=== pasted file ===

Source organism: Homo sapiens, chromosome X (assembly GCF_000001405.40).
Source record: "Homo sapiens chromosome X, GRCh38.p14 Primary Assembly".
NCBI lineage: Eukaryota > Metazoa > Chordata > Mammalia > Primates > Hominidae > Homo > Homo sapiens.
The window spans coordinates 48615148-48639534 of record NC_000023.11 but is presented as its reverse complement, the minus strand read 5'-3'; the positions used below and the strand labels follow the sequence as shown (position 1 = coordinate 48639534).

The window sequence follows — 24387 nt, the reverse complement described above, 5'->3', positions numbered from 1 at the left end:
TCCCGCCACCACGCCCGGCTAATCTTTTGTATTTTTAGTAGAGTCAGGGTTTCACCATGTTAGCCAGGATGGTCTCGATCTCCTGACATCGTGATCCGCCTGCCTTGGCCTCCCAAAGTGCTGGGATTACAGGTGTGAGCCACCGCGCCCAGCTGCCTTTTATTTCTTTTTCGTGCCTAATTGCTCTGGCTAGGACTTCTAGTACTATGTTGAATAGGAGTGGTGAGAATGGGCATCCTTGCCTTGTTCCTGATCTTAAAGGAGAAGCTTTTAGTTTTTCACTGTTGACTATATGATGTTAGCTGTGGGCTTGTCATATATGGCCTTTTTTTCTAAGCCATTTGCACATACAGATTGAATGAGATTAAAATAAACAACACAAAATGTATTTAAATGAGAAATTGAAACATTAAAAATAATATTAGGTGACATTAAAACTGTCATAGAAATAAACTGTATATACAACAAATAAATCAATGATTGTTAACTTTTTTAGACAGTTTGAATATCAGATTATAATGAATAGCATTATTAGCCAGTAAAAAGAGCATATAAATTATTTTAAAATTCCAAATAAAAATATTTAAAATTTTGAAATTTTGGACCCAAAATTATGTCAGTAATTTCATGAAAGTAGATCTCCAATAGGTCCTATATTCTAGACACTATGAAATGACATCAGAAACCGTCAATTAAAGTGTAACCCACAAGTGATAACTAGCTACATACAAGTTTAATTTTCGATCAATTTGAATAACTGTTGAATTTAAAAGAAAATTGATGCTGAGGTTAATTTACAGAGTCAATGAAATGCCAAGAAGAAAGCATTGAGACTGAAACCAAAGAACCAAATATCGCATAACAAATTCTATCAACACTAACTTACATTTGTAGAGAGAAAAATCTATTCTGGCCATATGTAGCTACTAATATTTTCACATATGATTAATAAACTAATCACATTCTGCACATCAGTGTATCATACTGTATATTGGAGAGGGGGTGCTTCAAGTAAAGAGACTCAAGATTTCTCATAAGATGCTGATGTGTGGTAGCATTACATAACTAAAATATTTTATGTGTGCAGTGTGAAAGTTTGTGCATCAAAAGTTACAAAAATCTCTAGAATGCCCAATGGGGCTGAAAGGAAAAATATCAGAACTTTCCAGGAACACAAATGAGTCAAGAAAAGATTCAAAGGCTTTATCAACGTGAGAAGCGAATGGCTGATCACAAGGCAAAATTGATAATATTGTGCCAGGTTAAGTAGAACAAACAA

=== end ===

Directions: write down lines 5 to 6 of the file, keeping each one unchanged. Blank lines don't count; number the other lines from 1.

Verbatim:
The window sequence follows — 24387 nt, the reverse complement described above, 5'->3', positions numbered from 1 at the left end:
TCCCGCCACCACGCCCGGCTAATCTTTTGTATTTTTAGTAGAGTCAGGGTTTCACCATGTTAGCCAGGATGGTCTCGATCTCCTGACATCGTGATCCGCCTGCCTTGGCCTCCCAAAGTGCTGGGATTACAGGTGTGAGCCACCGCGCCCAGCTGCCTTTTATTTCTTTTTCGTGCCTAATTGCTCTGGCTAGGACTTCTAGTACTATGTTGAATAGGAGTGGTGAGAATGGGCATCCTTGCCTTGTTCCTGATCTTAAAGGAGAAGCTTTTAGTTTTTCACTGTTGACTATATGATGTTAGCTGTGGGCTTGTCATATATGGCCTTTTTTTCTAAGCCATTTGCACATACAGATTGAATGAGATTAAAATAAACAACACAAAATGTATTTAAATGAGAAATTGAAACATTAAAAATAATATTAGGTGACATTAAAACTGTCATAGAAATAAACTGTATATACAACAAATAAATCAATGATTGTTAACTTTTTTAGACAGTTTGAATATCAGATTATAATGAATAGCATTATTAGCCAGTAAAAAGAGCATATAAATTATTTTAAAATTCCAAATAAAAATATTTAAAATTTTGAAATTTTGGACCCAAAATTATGTCAGTAATTTCATGAAAGTAGATCTCCAATAGGTCCTATATTCTAGACACTATGAAATGACATCAGAAACCGTCAATTAAAGTGTAACCCACAAGTGATAACTAGCTACATACAAGTTTAATTTTCGATCAATTTGAATAACTGTTGAATTTAAAAGAAAATTGATGCTGAGGTTAATTTACAGAGTCAATGAAATGCCAAGAAGAAAGCATTGAGACTGAAACCAAAGAACCAAATATCGCATAACAAATTCTATCAACACTAACTTACATTTGTAGAGAGAAAAATCTATTCTGGCCATATGTAGCTACTAATATTTTCACATATGATTAATAAACTAATCACATTCTGCACATCAGTGTATCATACTGTATATTGGAGAGGGGGTGCTTCAAGTAAAGAGACTCAAGATTTCTCATAAGATGCTGATGTGTGGTAGCATTACATAACTAAAATATTTTATGTGTGCAGTGTGAAAGTTTGTGCATCAAAAGTTACAAAAATCTCTAGAATGCCCAATGGGGCTGAAAGGAAAAATATCAGAACTTTCCAGGAACACAAATGAGTCAAGAAAAGATTCAAAGGCTTTATCAACGTGAGAAGCGAATGGCTGATCACAAGGCAAAATTGATAATATTGTGCCAGGTTAAGTAGAACAAACAA